Social Security agency accidentally leaks thousands of SSNs every year

Each year the Social Security administration accidentally puts thousands of people at risk of identity theft by mistakenly releasing their social security numbers, names, and dates of birth.

The leaked information spurs from typing errors from employees, when inputting data into the agency’s Death Master File, which is a database containing the records of 90 million deceased Americans.

Typically, the victims aren’t notified about their information being leaked, and discover it when being denied for a loan, bank account freezing, job interview refusals, etc. For the report, 3 files were reviewed, which revealed over 30,000 Americans wrongly listed on them. Some of them were contacted by the news service, and said that they hadn’t been notified by the Social Security Administration.

I believe that this could become a concern for more people, since the Social Security Administration is a trusted place with people’s information. It is understandable that with all of the data processing and inputting, there would be some errors occurring. I think they should have stricter guidelines with inputting the information, and have a system which would verify that the people inputted into the “deceased records” couldn’t mistakenly be inputted with wrong information.



6 thoughts on “Social Security agency accidentally leaks thousands of SSNs every year

  1. So what you are saying is i could be listed as dead because of an error don’t have verification software for this types of situations and what happens if they wrongly enter your number is it just as easy to rectify or do you have to go through a long process because of their error.

  2. Yea, I think they correct the issue once it’s noticed, I’m also surprised because it didn’t mention any system which could catch errors like that..

  3. I guess it depends on what the error is exactly, but there definitely should be measures in place to check, check and re-check data for better security. I have a feeling even if caught, the government wouldn’t take responsibility for their actions and just go “oh well”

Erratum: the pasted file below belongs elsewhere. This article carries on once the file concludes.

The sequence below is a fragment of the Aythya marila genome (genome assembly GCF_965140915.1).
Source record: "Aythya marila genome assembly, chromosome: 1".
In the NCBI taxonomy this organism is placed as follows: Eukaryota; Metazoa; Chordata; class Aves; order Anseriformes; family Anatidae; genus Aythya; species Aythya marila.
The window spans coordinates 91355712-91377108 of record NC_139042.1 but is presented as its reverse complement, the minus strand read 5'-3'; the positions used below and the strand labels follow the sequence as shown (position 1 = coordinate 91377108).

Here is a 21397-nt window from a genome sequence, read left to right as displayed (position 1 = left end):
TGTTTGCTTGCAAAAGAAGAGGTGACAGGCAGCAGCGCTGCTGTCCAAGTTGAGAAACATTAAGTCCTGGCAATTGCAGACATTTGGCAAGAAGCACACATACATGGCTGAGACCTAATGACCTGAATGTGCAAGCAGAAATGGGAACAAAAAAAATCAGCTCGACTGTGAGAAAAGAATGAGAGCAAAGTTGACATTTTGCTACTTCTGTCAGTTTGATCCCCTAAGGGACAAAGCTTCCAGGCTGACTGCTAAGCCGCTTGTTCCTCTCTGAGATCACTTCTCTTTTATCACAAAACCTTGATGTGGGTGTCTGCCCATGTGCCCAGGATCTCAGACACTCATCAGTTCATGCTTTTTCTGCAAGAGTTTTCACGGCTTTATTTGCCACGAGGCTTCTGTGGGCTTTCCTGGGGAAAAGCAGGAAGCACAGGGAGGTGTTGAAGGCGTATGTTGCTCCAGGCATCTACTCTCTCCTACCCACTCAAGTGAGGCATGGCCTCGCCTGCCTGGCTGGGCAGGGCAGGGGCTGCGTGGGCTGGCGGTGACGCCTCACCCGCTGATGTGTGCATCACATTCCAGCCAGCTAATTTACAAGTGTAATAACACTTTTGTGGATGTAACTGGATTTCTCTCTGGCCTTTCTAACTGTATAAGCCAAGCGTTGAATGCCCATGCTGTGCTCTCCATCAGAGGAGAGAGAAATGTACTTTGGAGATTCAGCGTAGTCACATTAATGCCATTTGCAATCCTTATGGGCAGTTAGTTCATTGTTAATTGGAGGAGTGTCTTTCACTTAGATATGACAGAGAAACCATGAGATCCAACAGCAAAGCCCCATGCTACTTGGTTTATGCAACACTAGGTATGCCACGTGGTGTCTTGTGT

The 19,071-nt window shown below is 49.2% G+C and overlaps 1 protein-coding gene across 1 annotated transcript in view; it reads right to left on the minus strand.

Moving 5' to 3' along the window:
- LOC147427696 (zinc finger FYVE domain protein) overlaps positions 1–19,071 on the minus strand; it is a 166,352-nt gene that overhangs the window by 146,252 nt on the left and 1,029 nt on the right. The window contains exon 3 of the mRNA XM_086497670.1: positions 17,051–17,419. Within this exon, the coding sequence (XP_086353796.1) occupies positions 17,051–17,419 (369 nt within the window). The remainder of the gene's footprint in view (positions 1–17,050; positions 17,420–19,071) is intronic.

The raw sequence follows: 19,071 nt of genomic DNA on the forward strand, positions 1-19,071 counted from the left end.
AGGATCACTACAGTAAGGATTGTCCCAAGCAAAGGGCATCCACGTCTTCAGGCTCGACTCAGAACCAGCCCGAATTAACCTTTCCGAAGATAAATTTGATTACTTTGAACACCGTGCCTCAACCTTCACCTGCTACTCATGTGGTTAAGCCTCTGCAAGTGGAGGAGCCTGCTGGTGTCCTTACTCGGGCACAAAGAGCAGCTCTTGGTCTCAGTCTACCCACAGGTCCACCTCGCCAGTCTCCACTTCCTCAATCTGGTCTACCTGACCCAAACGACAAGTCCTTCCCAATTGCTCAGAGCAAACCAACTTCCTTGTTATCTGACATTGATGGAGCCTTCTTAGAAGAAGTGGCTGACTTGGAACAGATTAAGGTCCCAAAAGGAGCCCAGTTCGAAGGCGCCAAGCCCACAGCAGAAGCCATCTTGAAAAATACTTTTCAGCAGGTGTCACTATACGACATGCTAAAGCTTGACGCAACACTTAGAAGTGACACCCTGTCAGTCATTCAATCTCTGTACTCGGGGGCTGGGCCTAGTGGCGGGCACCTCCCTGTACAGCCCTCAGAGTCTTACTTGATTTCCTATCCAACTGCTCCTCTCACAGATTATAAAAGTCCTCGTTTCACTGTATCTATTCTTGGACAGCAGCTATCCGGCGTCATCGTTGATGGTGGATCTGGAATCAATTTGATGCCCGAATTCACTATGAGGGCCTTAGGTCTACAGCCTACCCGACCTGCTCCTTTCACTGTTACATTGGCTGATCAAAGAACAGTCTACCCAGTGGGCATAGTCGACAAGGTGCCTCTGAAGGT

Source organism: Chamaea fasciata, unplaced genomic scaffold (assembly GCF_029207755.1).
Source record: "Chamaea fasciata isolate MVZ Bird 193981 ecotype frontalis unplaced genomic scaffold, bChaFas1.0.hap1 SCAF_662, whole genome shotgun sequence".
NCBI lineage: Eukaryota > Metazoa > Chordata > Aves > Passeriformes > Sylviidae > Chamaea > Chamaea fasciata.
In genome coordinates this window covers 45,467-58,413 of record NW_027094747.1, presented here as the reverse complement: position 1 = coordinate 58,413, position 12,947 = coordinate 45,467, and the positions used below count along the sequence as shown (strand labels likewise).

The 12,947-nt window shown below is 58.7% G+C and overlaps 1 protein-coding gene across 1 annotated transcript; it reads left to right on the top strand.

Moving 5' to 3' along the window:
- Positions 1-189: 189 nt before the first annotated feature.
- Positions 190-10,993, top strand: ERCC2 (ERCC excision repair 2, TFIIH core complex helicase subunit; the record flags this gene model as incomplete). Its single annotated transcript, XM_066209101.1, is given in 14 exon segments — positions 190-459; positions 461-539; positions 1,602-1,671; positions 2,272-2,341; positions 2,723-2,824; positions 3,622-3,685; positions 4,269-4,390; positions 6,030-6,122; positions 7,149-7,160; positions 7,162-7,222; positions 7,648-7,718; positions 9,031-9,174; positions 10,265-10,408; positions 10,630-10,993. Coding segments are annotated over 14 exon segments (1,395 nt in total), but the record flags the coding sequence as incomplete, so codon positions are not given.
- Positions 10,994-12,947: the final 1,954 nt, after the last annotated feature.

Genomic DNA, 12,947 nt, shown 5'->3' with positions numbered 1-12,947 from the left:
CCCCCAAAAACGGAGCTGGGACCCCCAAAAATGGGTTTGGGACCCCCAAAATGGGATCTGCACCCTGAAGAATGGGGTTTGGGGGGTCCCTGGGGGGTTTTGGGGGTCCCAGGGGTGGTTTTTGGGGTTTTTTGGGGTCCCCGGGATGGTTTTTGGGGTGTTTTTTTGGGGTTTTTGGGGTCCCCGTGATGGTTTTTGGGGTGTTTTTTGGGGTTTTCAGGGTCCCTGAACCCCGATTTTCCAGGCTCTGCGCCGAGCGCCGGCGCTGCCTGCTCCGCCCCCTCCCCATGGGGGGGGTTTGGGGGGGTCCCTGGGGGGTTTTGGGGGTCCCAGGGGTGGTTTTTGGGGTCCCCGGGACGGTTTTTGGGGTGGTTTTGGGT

4. The only problem with checking an re checking data is that it could possible slow down the network costing them more then some problems would. I know its a slimey way of looking at things but it is inevitably the truth.

  5. The problem seems like something that can be fixed with simple quality control type situation where someone rechecks that the information inputted by one person is correct before it gets published to the Death Master File. It kind of seems like a lack of care or regulations on the side of the Social Security Administration, and is something that, in the case of a person’s identity, shouldn’t happen due to the fact that a government agency is inputting data wrong. If this is the case the Social Security Administration should correct this issue fast before a hacker figures out a way to exploit it.

  6. SSN from the source. It sounds like a honeycomb for hackers. I believe they would be doing everything they possibly can. Dealing with 453.7 million entries and it’s maintenance does not seem to be an easy task.

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